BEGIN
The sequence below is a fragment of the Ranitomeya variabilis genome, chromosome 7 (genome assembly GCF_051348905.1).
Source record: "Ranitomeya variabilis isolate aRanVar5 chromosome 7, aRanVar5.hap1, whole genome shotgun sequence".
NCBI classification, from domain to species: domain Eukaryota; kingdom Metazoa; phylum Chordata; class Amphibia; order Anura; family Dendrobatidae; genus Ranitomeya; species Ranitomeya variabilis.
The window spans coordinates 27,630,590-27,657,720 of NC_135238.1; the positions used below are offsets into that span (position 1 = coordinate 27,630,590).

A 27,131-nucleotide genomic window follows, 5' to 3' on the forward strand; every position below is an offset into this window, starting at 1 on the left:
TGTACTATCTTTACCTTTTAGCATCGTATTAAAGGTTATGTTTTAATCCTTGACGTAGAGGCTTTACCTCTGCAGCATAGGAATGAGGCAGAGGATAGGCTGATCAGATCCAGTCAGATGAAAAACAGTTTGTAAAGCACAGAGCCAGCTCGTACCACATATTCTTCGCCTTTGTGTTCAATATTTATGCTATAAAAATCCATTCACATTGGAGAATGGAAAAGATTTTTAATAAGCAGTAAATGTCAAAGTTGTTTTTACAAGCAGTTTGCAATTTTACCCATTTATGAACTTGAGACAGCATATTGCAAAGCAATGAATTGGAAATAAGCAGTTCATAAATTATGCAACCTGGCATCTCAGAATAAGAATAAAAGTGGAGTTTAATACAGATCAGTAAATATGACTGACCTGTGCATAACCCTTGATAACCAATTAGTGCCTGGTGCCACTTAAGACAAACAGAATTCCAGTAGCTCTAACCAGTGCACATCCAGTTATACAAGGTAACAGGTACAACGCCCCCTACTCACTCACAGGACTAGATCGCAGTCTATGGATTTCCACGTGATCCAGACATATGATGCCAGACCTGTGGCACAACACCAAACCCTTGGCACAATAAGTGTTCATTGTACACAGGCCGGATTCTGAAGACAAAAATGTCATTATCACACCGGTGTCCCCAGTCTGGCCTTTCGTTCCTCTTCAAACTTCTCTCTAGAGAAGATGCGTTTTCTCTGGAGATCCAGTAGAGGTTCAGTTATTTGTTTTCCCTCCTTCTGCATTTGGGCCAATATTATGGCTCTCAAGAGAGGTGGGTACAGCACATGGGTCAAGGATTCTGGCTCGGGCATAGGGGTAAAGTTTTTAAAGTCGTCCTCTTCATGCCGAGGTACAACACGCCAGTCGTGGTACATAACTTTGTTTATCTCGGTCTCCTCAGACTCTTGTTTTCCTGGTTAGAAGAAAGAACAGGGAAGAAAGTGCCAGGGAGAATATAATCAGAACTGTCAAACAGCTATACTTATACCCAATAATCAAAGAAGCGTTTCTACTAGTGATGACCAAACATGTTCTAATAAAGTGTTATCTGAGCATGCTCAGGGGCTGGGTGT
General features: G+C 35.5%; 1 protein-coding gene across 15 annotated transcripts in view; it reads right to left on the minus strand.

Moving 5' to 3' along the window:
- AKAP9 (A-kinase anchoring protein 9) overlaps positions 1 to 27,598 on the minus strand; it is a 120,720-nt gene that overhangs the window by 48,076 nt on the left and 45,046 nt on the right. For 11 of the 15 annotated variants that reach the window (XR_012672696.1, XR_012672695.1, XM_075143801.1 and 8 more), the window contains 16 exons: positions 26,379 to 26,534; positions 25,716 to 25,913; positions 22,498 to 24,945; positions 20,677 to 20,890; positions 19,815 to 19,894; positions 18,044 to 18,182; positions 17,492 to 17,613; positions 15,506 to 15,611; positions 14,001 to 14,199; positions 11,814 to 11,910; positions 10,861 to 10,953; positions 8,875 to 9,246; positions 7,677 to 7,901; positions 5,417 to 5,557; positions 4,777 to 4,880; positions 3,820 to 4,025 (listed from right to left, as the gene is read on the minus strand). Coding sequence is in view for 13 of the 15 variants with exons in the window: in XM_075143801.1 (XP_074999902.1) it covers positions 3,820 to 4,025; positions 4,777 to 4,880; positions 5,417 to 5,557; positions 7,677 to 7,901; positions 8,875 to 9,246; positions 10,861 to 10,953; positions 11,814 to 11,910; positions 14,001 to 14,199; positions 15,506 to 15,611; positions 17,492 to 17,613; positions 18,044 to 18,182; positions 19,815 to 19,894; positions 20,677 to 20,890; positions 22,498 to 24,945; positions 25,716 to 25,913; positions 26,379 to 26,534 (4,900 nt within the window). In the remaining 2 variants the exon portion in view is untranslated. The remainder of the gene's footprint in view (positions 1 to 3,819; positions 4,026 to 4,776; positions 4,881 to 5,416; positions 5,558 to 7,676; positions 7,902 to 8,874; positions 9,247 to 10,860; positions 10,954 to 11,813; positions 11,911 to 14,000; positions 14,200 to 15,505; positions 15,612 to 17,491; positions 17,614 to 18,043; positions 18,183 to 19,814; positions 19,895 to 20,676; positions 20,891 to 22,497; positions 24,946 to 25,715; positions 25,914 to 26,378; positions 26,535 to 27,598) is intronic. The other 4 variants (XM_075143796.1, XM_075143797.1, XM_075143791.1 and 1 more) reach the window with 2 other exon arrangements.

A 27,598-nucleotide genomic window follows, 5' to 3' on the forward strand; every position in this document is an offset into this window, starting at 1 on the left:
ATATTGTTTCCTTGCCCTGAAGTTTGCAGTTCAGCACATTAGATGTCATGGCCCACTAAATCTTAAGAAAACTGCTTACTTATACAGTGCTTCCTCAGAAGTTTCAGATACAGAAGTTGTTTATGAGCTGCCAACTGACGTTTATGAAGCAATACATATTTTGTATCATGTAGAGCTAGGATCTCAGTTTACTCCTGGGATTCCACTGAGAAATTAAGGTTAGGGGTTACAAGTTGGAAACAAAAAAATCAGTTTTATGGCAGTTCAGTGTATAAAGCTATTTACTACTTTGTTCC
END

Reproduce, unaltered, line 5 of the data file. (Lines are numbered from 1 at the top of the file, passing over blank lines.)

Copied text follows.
A 27,131-nucleotide genomic window follows, 5' to 3' on the forward strand; every position below is an offset into this window, starting at 1 on the left: